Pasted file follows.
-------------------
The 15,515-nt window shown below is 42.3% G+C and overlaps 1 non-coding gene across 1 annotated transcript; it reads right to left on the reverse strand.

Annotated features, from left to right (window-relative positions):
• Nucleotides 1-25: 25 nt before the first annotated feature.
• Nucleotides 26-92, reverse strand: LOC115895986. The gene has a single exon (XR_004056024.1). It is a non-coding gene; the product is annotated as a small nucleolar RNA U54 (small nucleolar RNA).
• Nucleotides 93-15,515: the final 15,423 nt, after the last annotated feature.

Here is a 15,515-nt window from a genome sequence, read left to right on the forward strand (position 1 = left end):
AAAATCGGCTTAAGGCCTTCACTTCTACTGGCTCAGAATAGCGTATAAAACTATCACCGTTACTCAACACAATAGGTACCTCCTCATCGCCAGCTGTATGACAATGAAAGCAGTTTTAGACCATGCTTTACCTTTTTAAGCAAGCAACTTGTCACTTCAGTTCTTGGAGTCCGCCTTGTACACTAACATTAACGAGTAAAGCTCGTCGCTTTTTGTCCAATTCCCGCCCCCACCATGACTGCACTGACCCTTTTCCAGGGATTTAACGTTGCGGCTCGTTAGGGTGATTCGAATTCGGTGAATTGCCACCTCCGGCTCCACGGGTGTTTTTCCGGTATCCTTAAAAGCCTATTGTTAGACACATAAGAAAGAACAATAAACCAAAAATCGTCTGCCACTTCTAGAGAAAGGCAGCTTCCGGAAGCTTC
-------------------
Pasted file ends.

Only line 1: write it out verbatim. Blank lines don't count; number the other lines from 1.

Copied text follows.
The 15,515-nt window shown below is 42.3% G+C and overlaps 1 non-coding gene across 1 annotated transcript; it reads right to left on the reverse strand.